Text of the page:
Choreographically, Maliphant is an abstractionist. He works with the physics of action and interaction – tugs and leans, falls and arcs – and you can often sense the chemistry of character and feeling just beneath the carefully crafted surface. Compositionally, he'll often use buildups or accumulations: small, simple motifs that are repeated and developed into larger, more complex patterns.
Duets are Maliphant's forte – even his solos often feel like duets, in which one of the partners is light, space or sound. As an artist, Maliphant's closest and most longstanding creative partner is lighting designer Michael Hulls, who has worked with Maliphant since 1994, and whose lighting is as integral as the choreography to both the creation and the performance of Maliphant's work. [...]
I'll use any vocabulary that's appropriate at the time...I'm as interested in the uplift of ballet as I am in the gravity of modern dance.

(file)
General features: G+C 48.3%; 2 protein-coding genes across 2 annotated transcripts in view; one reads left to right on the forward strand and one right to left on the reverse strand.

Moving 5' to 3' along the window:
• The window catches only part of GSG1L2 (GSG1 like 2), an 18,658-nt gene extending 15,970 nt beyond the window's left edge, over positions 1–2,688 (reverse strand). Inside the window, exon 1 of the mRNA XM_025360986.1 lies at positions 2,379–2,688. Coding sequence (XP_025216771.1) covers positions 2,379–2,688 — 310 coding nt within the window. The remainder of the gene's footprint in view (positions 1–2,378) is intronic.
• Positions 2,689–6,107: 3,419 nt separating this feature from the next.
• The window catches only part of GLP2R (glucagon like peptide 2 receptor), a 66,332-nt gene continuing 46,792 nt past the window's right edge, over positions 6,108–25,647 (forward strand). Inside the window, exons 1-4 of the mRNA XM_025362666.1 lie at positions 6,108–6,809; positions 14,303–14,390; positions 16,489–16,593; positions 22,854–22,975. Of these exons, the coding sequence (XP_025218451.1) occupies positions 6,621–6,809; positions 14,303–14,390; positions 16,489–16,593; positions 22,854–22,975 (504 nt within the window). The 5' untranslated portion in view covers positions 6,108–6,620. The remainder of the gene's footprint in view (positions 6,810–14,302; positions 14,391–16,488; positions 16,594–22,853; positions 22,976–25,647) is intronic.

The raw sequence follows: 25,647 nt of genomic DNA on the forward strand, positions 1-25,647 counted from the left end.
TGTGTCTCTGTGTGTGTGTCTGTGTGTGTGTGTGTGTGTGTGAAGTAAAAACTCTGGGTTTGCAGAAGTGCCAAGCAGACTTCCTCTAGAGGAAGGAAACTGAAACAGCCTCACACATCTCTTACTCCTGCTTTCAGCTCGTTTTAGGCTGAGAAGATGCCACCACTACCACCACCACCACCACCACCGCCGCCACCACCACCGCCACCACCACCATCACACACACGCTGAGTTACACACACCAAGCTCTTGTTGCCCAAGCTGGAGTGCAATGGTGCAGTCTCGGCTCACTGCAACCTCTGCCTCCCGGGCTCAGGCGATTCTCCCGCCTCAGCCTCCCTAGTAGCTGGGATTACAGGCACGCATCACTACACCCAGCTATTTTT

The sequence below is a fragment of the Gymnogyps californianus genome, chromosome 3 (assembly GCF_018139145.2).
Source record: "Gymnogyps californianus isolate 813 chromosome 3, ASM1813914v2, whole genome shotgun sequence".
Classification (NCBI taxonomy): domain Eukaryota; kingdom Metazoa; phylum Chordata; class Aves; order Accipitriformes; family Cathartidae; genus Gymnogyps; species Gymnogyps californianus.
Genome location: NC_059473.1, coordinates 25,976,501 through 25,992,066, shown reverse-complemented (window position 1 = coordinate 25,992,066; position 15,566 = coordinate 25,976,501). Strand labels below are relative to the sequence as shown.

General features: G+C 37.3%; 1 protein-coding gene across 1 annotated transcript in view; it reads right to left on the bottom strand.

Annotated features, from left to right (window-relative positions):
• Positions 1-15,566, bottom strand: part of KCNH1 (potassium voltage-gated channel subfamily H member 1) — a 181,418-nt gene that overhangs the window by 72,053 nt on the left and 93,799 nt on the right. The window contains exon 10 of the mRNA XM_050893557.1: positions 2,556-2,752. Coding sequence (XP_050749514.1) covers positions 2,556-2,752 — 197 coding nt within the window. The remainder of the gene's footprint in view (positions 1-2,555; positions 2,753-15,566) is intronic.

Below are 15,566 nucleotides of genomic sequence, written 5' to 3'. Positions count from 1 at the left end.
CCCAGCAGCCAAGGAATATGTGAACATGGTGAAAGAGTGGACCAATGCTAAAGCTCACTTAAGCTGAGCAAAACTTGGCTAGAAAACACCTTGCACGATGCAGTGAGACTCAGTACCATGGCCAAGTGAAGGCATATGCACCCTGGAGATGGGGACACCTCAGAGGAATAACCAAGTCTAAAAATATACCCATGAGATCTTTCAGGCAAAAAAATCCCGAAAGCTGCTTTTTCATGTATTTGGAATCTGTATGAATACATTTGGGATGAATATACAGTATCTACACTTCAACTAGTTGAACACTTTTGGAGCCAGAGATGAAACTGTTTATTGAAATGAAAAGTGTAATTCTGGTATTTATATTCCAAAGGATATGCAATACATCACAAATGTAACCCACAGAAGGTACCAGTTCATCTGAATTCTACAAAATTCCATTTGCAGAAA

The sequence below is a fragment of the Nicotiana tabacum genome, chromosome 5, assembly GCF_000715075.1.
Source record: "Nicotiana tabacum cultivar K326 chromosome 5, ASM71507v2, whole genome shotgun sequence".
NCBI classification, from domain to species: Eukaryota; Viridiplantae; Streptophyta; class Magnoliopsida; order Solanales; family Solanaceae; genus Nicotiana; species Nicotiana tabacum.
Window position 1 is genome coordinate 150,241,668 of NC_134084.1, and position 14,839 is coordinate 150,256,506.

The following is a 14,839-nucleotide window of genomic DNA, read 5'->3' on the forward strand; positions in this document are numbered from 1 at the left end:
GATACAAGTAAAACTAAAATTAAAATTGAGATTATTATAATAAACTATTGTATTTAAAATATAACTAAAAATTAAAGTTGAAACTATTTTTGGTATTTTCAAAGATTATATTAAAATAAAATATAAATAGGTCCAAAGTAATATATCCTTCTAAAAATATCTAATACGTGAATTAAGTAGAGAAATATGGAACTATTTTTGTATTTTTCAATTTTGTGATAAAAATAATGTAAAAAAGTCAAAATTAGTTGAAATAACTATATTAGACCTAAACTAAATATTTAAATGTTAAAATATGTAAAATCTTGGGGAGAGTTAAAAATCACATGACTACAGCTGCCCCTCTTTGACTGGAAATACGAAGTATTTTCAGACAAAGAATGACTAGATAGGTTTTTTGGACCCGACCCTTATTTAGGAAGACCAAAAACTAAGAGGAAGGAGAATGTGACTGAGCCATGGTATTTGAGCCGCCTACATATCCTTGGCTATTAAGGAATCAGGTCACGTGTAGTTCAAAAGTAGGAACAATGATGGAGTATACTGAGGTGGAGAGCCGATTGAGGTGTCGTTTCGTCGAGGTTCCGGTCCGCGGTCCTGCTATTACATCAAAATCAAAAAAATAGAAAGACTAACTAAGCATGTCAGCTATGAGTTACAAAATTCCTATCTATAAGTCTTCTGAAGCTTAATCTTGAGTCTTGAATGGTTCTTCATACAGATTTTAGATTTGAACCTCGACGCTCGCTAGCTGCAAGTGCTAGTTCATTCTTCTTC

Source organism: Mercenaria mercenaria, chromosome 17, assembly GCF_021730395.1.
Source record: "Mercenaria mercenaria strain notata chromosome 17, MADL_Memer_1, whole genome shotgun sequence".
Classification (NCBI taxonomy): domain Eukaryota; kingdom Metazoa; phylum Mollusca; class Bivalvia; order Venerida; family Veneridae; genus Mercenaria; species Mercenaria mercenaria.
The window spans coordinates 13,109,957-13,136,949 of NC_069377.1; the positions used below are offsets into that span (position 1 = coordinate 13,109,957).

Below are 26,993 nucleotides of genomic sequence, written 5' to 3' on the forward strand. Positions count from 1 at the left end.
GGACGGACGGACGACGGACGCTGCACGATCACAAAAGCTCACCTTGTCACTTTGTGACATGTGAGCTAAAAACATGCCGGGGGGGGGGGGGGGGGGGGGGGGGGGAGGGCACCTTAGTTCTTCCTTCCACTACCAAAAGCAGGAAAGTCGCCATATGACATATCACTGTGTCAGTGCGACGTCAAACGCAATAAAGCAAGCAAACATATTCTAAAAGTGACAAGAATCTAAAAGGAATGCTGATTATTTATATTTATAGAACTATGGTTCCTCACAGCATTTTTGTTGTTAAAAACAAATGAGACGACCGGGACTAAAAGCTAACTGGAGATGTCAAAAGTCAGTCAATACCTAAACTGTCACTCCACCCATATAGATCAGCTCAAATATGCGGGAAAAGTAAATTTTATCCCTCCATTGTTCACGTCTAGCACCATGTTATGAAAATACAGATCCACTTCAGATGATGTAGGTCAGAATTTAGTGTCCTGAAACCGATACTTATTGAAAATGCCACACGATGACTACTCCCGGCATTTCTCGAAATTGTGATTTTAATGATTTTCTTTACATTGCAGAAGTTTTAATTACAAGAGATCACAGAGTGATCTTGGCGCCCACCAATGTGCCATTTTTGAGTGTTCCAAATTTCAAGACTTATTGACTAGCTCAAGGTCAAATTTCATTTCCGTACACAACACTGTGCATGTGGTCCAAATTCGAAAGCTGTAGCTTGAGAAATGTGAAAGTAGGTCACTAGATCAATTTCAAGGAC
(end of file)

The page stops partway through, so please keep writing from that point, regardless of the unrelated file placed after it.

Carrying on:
I'd hope there is something about the relationship between the people in my pieces that's more important than technique. There is a trust between them – there has to be, given what they're asked to do.
Portrait of the Artist: Russell Maliphant, Choreographer
What got you started?
Going along to ballet class with my sister when I was nine. I'd seen Rudolf Nureyev dance Le Corsaire on TV. He was so athletic, animalistic and sensual: I thought, that's for me.
Who or what have you sacrificed for your art?
Many friendships. I've been touring since 1982, so my social life has naturally fractured.
Ballet or contemporary?
I try to avoid being one or the other - I belong on the side of movement.
Is your work political?
No, it's philosophical. It addresses questions of form and aesthetics.
What's the biggest myth about male dancers?
That we're all sissies. Most of us are actually very powerful